RIP, Russia’s Su-75 Checkmate Stealth Fighter?: The game of chess has etiquette for resigning – a point most Russians know, as chess is now considered their national game, brought to Old Russia likely in the 9th century via the Volga-Caspian trade routes. However, the Russian aerospace industry likely never got the memo about resignation etiquette, as it has refused to resign (or otherwise admit) that it is likely facing a “checkmate” for the Su-75 fighter that even a year ago was considered barely vaporware.
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As the Rand Corporation/Defense One editorial noted in January 2022, Russia claimed that the Checkmate could be rapidly developed, mass-produced, and made available to foreign buyers later in this decade.
“A key assumption, though, is that the investment in the Su-57 can jump-start the Checkmate program.
But the Su-57 has been in development nearly 15 years already, and Western analysts estimate that it still won’t be operational before 2027,” the authors noted, adding, “Russia has struggled to produce new jet engine models for several years because of sanctions and export restrictions imposed after it annexed Crimea in 2014.”
The situation has only gotten worse. Following Russia’s unprovoked invasion of Ukraine, the flow of Western aerospace components has slowed to a trickle.
Likewise, Sukhoi may claim that the Su-75 Checkmate is a fifth-generation fighter, but questions linger as to whether it will have the advanced avionics and effective stealth capability to actually be considered as such.
These facts could explain why in October, Rostec head Sergey Chemezov told Kremlin officials that production would start in 2027 rather than 2025 as previously expected. Though Moscow had claimed four prototypes were being manufactured, the Checkmate still won’t be able to take its maiden flight until sometime in 2024 at the very earliest.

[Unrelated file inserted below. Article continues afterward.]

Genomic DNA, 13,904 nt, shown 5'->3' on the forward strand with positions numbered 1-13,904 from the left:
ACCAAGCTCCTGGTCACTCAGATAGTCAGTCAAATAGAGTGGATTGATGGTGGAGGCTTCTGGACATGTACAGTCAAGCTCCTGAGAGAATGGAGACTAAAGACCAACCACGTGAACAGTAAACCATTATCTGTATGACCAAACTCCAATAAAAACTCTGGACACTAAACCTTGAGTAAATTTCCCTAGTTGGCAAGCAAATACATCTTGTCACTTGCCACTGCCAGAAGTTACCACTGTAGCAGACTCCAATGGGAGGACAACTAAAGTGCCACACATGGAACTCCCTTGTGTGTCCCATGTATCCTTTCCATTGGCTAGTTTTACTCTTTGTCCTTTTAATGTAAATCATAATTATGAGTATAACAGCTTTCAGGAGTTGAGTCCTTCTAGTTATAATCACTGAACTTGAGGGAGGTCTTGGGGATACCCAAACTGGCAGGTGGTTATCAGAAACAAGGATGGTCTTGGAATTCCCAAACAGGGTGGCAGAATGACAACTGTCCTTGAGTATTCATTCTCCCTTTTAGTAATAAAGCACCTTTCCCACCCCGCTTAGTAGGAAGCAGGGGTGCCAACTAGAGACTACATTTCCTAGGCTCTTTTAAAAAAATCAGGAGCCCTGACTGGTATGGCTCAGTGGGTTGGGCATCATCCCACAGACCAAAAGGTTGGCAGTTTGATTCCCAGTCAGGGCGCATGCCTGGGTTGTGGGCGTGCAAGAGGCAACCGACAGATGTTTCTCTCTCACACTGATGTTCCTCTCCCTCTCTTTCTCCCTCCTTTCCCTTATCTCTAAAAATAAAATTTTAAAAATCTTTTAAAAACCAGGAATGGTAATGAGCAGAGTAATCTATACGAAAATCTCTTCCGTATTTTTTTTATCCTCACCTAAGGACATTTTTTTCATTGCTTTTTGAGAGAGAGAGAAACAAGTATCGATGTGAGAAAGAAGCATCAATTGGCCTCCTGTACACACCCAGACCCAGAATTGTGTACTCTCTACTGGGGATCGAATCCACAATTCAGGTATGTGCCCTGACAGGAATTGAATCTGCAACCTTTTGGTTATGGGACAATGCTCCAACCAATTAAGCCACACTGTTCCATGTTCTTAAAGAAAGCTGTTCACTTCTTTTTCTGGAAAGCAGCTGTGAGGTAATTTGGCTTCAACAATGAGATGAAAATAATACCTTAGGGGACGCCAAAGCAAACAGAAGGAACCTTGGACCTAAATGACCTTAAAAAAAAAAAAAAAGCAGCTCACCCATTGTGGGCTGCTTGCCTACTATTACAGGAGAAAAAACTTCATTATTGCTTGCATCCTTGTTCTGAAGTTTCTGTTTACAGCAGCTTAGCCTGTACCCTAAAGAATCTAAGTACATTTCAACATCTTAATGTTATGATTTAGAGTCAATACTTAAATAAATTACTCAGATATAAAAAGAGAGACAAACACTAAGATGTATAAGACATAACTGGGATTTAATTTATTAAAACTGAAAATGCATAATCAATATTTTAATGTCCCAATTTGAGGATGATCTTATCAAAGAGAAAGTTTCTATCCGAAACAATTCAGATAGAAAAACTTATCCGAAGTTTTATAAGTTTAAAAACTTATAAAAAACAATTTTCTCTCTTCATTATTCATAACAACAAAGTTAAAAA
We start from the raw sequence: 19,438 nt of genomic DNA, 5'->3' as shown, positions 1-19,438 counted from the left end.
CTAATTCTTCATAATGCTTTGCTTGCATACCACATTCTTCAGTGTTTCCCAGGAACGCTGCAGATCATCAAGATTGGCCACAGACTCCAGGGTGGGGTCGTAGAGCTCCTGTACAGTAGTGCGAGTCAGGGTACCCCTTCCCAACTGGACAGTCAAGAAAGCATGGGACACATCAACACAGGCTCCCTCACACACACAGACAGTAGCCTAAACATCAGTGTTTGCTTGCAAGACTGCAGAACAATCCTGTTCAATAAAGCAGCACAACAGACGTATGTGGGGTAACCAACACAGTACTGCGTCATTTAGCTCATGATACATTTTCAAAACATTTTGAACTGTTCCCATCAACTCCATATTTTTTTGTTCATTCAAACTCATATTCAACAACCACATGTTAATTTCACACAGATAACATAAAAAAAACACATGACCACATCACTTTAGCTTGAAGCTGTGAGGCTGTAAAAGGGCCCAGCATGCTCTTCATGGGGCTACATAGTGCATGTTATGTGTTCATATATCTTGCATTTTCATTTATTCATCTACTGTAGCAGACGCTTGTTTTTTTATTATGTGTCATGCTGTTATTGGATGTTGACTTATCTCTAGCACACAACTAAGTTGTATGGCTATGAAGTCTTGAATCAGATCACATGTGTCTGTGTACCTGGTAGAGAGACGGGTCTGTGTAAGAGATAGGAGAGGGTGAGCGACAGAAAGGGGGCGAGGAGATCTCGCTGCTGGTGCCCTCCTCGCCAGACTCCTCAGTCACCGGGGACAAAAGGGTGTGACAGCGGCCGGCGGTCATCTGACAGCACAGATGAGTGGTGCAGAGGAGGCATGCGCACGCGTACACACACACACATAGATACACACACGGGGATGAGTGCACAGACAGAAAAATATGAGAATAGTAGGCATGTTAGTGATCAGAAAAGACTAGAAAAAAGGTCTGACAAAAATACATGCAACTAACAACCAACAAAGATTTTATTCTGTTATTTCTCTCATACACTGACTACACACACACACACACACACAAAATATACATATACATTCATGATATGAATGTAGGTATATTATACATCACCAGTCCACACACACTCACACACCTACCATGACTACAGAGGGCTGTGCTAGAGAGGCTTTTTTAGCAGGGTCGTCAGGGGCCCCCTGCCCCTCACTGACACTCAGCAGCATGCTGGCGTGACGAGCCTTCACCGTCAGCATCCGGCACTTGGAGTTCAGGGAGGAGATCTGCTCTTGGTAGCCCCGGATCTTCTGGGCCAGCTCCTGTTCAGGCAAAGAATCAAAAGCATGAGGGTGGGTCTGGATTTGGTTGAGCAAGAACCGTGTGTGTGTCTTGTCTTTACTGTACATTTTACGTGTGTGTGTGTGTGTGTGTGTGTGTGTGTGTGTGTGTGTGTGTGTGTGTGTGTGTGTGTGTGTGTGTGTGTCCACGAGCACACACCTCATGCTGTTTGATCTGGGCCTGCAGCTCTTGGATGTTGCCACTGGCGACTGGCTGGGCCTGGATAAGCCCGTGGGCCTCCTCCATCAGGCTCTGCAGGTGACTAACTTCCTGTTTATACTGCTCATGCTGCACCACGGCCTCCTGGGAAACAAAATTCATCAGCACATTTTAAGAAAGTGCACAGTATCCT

The change was confirmed by Russian Minister of Industry and Commerce Denis Manturov to the Interfax agency last August.
“Changes were made to the design, which corrected the time of the first flight. But at the same time, the principle of modularity and modern digital technologies made it possible to make these changes in the shortest possible time, and as early as 2024 we plan to start flight tests,” said Manturov.
UAE Pulled Its Support of Su-75
Russia had also sought to find potential foreign buyers for the Su-75 Checkmate in 2021 at the Dubai Air Show in the United Arabs Emirates (UAE).
The Middle Eastern nation had apparently even expressed interest in helping fund it as the deal to acquire the Lockheed Martin F-35 Lightning II fell apart.
In November 2021, Rostec held talks with Emirati businesses to co-produce the Checkmate, but less than a year later, the UAE pulled out of the program, which likely dried up a critical source of funding. It would suggest that the confidence from among the most likely buyers was gone – and with it, the Su-75 is unlikely to advance beyond the vaporware stage.
It is time for Russia to resign as the Checkmate is now out of moves.
Author Experience and Expertise:
A Senior Editor for 19FortyFive, Peter Suciu is a Michigan-based writer. He has contributed to more than four dozen magazines, newspapers, and websites with over 3,200 published pieces over a twenty-year career in journalism. He regularly writes about military hardware, firearms history, cybersecurity, politics, and international affairs. Peter is also a Contributing Writer for Forbes and Clearance Jobs. You can follow him on Twitter: @PeterSuciu.